Blog / 12 min read
The water and wastewater sector plays a crucial role in health and public safety, as it is responsible for delivering clean drinking water and properly treating wastewater for communities worldwide. A compromise of these systems can lead to the contamination of water supplies, causing potential harm to individuals, and widespread public health risks. In recent years, we’ve seen the water and wastewater sector become increasingly targeted by cyberattacks, threatening its ability to deliver clean water to communities. As the complex control systems and networks in water and wastewater facilities become further interconnected, it is imperative that these organizations implement the proper cybersecurity measures to ensure cyber and operational resilience. Given the cyber exposure of critical infrastructure globally, now is the time to implement cybersecurity for water and wastewater facilities to ensure their cyber-physical systems (CPS) are protected.
The mission of water and wastewater cybersecurity is to protect the industrial control systems (ICS) that provide water to citizens worldwide. Safe drinking water is vital to the stability and health across the globe, and properly treated wastewater is essential for preventing disease and protecting the environment. According to the Cybersecurity & Infrastructure Security Agency (CISA), “there are approximately 153,000 public drinking water systems and more than 16,000 publicly owned wastewater treatment systems in the United States. More than 80 percent of the U.S. population receives their potable water from these drinking water systems, and about 75 percent of the U.S. population has its sanitary sewerage treated by these wastewater systems”.
These statistics display the significant damage a cyberattack could have on the population, with the potential to cause disruptions to services, impacting public health and the economy, or worse, lead to illnesses or even casualties in extreme cases. With the proper cybersecurity measures in place, water and wastewater facilities can ensure the protection of public health, maintenance of operational continuity, safety of critical infrastructure security, preservation of sensitive information, compliance with industry standards and regulations, and can combat the evolving cyber threat landscape.
Among the 16 critical infrastructure sectors identified by CISA, water and wastewater have some of the most unique challenges. Although there are several large water and wastewater corporations, the majority are smaller entities that operate at the country, municipality, or township level. As a result, many of these facilities are at a distinct disadvantage when it comes to cyber know-how, control environments, and staff to protect the facility. Asset owners and operators are mainly focused on operations, infrastructure upkeep, regulatory compliance, and revenue generation — leaving cybersecurity at the bottom of their priority list compared to basic operational needs. Here are three of the major cybersecurity vulnerabilities that water facilities face:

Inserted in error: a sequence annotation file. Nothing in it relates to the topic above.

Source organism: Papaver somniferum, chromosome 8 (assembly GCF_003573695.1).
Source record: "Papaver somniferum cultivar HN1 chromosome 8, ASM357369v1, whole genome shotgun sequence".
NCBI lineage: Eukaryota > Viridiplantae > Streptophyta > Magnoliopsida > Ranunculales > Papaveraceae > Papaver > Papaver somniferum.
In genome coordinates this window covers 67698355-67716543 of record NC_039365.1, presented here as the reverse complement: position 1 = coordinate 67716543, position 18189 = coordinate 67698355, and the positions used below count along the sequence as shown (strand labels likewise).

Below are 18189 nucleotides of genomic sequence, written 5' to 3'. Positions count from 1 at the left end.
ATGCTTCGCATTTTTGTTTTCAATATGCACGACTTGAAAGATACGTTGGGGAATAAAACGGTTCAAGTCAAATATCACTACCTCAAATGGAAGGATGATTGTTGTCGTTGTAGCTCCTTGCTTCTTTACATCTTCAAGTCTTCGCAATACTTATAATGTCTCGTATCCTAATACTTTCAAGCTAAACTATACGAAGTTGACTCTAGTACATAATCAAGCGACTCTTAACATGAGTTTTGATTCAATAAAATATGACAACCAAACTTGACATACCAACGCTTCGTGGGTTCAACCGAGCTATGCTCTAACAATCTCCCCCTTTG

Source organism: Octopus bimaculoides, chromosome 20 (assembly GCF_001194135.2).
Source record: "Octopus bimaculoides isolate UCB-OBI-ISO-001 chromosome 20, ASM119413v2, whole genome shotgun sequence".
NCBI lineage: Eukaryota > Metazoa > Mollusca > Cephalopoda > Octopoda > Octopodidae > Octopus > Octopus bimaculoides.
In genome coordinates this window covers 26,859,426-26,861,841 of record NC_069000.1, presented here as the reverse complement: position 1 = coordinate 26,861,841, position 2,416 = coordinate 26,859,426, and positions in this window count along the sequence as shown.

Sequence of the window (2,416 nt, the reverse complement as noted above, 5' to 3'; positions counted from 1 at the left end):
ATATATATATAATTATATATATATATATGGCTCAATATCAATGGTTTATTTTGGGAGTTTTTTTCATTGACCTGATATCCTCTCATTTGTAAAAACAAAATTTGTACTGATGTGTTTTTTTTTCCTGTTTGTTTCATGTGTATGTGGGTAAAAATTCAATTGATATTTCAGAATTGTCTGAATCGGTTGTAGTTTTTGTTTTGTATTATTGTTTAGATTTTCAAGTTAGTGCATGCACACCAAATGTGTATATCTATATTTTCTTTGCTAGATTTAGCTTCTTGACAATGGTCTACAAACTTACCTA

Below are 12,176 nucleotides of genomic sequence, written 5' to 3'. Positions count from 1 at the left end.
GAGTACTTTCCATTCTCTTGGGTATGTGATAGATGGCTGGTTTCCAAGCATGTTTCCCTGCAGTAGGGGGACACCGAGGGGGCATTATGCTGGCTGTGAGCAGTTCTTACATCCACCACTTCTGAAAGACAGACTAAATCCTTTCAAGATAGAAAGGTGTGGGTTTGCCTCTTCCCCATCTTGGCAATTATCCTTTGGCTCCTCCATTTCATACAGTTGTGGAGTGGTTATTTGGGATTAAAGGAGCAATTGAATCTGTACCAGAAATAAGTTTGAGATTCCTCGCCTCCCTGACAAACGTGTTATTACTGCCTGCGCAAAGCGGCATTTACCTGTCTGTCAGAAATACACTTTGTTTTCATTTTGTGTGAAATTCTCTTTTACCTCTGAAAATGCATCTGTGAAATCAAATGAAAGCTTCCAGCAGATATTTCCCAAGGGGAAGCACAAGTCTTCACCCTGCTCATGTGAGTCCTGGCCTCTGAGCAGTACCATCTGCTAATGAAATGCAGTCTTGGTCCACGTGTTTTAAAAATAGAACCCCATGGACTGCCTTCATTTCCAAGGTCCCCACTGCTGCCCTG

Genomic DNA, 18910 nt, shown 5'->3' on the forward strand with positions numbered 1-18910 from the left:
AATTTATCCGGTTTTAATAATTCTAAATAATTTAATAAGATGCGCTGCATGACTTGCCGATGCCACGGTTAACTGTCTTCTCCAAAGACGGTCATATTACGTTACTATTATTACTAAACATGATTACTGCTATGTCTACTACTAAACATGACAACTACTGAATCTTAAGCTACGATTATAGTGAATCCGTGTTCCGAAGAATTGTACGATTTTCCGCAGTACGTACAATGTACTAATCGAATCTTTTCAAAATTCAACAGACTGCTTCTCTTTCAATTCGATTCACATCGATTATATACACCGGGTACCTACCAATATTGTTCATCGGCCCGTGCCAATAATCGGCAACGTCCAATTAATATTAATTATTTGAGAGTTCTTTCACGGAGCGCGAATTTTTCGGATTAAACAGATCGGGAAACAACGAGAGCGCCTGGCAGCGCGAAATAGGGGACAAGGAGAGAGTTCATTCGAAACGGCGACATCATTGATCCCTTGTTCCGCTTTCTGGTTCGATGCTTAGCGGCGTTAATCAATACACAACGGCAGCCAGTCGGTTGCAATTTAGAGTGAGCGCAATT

Water and wastewater utilities are inherently geographically dispersed with facilities and devices located across the area they serve. The large physical footprint combined with the company’s rapidly growing infrastructure to support population and business growth in the region, resulted in inconsistent documentation of OT assets and lack of full visibility into the OT environment to detect potential threats and vulnerabilities and mitigate risk.
Many of the facilities and systems used in water and wastewater companies are unmanned. Employees and third-party vendors access these systems to perform remote maintenance and gather operational data. Systems, switches, and controllers may be compromised if the authorized parties’ systems are infected with malware, their access credentials have been stolen, or they otherwise don’t uphold adequate security hygiene. Further exposing these systems to risk, the company had no way to ensure that only authorized parties were accessing appropriate systems and making agreed upon changes.